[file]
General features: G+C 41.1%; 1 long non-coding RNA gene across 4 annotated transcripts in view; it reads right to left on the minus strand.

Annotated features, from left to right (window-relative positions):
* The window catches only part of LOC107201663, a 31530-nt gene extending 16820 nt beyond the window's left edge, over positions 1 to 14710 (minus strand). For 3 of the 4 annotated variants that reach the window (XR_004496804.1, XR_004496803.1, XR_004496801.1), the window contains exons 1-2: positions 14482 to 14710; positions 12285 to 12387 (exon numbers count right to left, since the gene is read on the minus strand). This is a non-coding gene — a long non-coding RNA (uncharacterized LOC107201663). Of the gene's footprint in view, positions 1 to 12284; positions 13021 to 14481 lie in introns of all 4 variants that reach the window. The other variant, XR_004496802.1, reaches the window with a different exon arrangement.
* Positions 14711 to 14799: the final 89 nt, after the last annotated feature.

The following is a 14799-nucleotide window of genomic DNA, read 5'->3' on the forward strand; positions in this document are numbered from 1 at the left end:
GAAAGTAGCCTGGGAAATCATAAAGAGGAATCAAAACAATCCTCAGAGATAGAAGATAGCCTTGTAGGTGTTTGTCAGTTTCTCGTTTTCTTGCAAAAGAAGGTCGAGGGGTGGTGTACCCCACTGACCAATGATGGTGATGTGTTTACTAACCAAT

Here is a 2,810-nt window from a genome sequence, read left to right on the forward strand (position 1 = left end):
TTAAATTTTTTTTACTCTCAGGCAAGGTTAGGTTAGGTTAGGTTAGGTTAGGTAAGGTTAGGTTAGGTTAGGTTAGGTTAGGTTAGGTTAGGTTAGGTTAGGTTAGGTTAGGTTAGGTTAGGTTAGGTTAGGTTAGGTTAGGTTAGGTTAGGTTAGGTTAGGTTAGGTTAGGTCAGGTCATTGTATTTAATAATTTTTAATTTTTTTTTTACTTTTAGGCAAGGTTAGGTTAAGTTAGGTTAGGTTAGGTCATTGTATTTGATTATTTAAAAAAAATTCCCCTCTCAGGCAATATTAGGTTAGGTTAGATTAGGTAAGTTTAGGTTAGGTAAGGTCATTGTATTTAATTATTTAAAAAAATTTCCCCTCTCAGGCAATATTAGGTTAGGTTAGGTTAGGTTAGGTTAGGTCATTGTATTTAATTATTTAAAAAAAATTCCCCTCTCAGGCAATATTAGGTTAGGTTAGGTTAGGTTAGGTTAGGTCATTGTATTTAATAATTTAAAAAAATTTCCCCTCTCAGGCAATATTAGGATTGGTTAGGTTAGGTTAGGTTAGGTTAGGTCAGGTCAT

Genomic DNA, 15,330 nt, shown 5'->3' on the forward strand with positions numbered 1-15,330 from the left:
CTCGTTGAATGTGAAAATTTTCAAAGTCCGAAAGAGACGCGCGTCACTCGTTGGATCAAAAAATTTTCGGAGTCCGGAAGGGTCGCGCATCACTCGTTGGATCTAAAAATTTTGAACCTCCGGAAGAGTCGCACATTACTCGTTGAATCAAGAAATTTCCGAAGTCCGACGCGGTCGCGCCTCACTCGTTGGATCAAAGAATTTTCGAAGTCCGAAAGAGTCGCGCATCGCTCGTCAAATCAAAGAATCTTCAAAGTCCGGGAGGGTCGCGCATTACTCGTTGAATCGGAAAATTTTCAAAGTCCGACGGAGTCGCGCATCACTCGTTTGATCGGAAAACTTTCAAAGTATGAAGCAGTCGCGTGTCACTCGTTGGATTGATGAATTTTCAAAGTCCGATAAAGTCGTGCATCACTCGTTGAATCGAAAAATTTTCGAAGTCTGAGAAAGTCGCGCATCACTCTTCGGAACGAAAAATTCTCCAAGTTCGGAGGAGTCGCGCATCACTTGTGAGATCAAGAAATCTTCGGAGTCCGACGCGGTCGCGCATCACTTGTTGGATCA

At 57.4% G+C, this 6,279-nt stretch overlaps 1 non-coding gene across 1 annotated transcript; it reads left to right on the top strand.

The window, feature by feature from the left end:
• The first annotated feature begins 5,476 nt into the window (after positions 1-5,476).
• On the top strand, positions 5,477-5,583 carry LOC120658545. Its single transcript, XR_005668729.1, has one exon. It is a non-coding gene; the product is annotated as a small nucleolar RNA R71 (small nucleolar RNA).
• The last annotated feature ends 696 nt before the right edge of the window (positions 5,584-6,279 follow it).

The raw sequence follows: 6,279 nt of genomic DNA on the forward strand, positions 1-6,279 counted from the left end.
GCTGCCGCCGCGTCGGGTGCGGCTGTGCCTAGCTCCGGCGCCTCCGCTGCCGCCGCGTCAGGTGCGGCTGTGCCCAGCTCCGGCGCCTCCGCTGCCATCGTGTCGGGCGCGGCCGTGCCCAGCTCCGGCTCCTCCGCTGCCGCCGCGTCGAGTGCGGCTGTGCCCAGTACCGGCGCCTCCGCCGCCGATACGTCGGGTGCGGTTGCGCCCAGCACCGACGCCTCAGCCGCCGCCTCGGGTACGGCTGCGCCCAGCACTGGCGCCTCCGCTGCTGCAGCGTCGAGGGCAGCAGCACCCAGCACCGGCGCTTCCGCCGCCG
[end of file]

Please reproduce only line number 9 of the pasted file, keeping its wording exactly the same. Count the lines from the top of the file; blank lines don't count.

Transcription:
Genomic DNA, 15,330 nt, shown 5'->3' on the forward strand with positions numbered 1-15,330 from the left: